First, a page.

There is also a drought of compassion

1) You would be a touch inhumane if you didn’t think the…

How good are jobs? How wrong is Morrison…

How good are jobs?Only ScoMo, "Ya Radge Orange Barmpot's" number one fan-boy…

Yes, Barnaby, you were wrong

Barnaby Joyce seems to be trying very hard lately to find someone…

The 46th parliament: A “lot of smoke but…

By Outsider  Link to Part 1The Statement from the Heart calls for a…

Lunar Narratives: Landing on the Moon, Politics and…

Anniversaries are occasions to distort records. The intoxicated recounting of the past…

The 46th parliament: A “lot of smoke but…

By Outsider  Permit me to share with my friends at The AIMN some…

A conga line of bludgers (part 1)

By Dr George Venturini  A conga line of bludgersLiving off so much wealth,…

The failure of the small government approach

Over the last several decades, the scope and influence of government has…

«
»
Facebook

Neeson, Racism, and Rape

Liam Neeson is not an actor in whom I have the slightest interest. So spending the last couple of days discussing his actions has felt a little odd.

Out and about promoting his new film, a revenge saga, Neeson used a story from his own past as an example of the desire for revenge, and how irrational and primitive it can be.

Forty years ago, a close friend of his was raped. Neeson asked her if the perpetrator was a black man. The answer was in the affirmative. He offers no explanation as to why he asked that question.

For about a week Neeson cruised areas frequented by black men, hoping to provoke someone into a fight that would give him the opportunity to inflict serious harm. He wasn’t seeking the perpetrator. He admits that at the time he thought any “black bastard” would do.

Fortunately, he did not fully act out his revenge fantasy, realised his behaviour was irrational and dangerous, and sought help.

Confronted about the perceived racist nature of his fantasy, Neeson stated that he would have gone after any group that resembled the perpetrator: this rapist happened to be black. He expressed shame, disgust and regret for his fantasy and his acting out, however, he did not agree that either were racist.

His disclosure of this fantasy is puzzling. It isn’t hard to foresee the path down which such a confession will inevitably lead and it has, with global calls for a boycott of Neeson and his films, and quite likely the loss of future employment. Neeson has now been marked as an unrepentant racist, lacking the consciousness to recognise what he is, and what he did.

Going after a group as a surrogate for going after an individual perpetrator is a savage act, as Neeson acknowledged. It’s been pointed out that going after black men feeds into the racist belief that they are “all the same,” and had the rapist been white, Neeson wouldn’t have gone out looking for just any white man because white men are not perceived as “all the same,” at least, not by other white men. People of other ethnicities have been known to observe the white people all look the same. However, it’s not likely that Neeson would have told himself that any “white bastard” will do: he would have needed some identifying characteristics that he didn’t feel he needed in his pursuit of black men.

In his explanation Neeson stated that he would have gone after “Scots, Irish, Lithuanians, Chinese” implying that he didn’t care about the race of the rapist, his primary driver was revenge, and this rapist happened to be black.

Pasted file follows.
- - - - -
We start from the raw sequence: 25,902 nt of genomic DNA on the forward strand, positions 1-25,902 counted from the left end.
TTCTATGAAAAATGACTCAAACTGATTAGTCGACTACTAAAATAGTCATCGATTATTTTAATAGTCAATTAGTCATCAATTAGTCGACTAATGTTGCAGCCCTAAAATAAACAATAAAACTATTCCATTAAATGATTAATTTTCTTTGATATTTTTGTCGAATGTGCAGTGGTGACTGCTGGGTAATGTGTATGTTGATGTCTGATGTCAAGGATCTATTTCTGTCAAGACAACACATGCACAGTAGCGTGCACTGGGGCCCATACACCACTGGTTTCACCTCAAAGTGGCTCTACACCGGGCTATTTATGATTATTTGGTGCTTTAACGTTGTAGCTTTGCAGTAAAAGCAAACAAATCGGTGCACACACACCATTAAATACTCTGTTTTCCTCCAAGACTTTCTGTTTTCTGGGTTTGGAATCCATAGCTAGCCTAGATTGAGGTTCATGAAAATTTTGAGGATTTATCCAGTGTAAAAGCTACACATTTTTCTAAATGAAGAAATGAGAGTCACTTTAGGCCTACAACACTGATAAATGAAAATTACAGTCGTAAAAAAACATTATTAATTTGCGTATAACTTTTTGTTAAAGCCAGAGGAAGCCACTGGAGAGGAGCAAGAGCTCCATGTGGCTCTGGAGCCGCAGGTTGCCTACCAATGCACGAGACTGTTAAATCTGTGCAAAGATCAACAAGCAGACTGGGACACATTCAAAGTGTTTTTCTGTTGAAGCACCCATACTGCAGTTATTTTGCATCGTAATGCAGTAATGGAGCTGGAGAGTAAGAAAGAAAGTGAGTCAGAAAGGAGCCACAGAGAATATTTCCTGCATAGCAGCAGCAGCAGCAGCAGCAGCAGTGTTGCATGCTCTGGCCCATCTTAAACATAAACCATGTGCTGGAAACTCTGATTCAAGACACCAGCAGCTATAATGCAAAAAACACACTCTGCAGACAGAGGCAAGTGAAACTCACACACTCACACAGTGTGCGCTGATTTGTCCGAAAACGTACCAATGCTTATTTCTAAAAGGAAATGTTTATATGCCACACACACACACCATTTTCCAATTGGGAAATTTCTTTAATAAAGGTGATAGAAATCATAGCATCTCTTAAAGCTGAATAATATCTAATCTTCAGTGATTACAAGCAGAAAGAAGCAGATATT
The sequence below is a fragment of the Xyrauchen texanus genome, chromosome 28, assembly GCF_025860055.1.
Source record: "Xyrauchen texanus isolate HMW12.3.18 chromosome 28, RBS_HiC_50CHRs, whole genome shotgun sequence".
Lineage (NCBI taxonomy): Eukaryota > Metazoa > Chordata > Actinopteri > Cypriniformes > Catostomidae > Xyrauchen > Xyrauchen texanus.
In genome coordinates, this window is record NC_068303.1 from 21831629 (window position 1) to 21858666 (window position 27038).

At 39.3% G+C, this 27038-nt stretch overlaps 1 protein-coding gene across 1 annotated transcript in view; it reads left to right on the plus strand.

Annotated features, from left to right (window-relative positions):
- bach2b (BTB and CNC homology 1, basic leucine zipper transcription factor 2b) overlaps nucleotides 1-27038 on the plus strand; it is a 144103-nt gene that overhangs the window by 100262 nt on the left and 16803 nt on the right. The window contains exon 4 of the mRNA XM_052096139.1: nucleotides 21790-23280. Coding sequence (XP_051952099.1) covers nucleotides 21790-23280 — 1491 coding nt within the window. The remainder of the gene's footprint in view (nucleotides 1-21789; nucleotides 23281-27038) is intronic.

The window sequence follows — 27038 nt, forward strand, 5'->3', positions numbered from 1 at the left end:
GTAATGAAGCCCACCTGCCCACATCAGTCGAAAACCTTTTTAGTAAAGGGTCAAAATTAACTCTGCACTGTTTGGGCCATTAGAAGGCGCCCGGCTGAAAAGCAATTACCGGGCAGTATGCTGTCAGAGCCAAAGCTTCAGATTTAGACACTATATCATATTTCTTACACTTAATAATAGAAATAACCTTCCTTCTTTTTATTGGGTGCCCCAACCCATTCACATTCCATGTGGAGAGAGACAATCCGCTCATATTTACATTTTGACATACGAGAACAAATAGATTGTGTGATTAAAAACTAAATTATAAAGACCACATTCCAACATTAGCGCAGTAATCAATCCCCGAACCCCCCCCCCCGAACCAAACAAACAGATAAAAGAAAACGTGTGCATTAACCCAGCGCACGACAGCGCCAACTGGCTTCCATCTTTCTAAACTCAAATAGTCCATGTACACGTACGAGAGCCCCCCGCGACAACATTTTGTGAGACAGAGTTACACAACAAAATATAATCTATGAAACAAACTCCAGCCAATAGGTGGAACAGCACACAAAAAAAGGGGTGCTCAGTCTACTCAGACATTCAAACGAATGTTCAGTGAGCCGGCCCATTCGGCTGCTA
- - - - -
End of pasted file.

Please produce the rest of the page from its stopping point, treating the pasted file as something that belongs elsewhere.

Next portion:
It is the nature of a revenge fantasy that it be peopled by characters who most closely resemble the perpetrator. It makes no psychological and emotional sense that Neeson would construct a fantasy centred around a man who bore no resemblance at all to the description he had of the rapist. This is not to make an argument against Neeson’s alleged racism, about which I know nothing outside of this situation. It is to say there are many factors at work here, and it is wise to consider all of them, whether you believe Neeson to be a racist or not.

Post traumatic triggers and revenge fantasies

Survivors of sexual assault, as adults or children or both, are familiar with the triggering experience that occurs involuntarily when something or someone triggers traumatic memories of the abuse. A powerful trigger is a reminder of the body of the abuser. You may remember the colour of an abuser’s skin, or hair, his breathing, the sound of his voice, his hands, his shape and size. You may encounter someone whose physical characteristics resemble those of the perpetrator, and you may find yourself immediately in a highly distressed state, a state that overwhelms you before you have consciously registered those similarities.

For example, two women told me yesterday that they had been stalked and abused by men of Asian appearance. Both women disclosed an ongoing fear of men of Asian appearance, and difficulties in managing their distress when encountering them. These women are not racists because they have these feelings. They are experiencing a “normal” post traumatic stress symptom when confronted with a trigger.

While there is obviously a world of difference between Neeson’s situation and the situation of a survivor of sexual abuse, there is one similarity. The revenge fantasy requires characters who most closely resemble a perpetrator. The trigger response requires encounters with situations and/or people who most closely resemble the perpetrator. Men of every ethnicity on earth  rape women. That is an horrific sentence to write.

Therefore, a revenge fantasy, be it created by an enraged male such as Neeson, or a raped woman, is going to feature characters who most closely resemble the perpetrators and that will be white men, black men, men of Asian appearance, men of Middle Eastern appearance, Chinese men, Mongolian men, Vietnamese men, Indian men, Sri Lankan men, need I go on?

Perhaps if the universal propensity of men to rape women is addressed, men such as Neeson will no longer be able to be racist about it.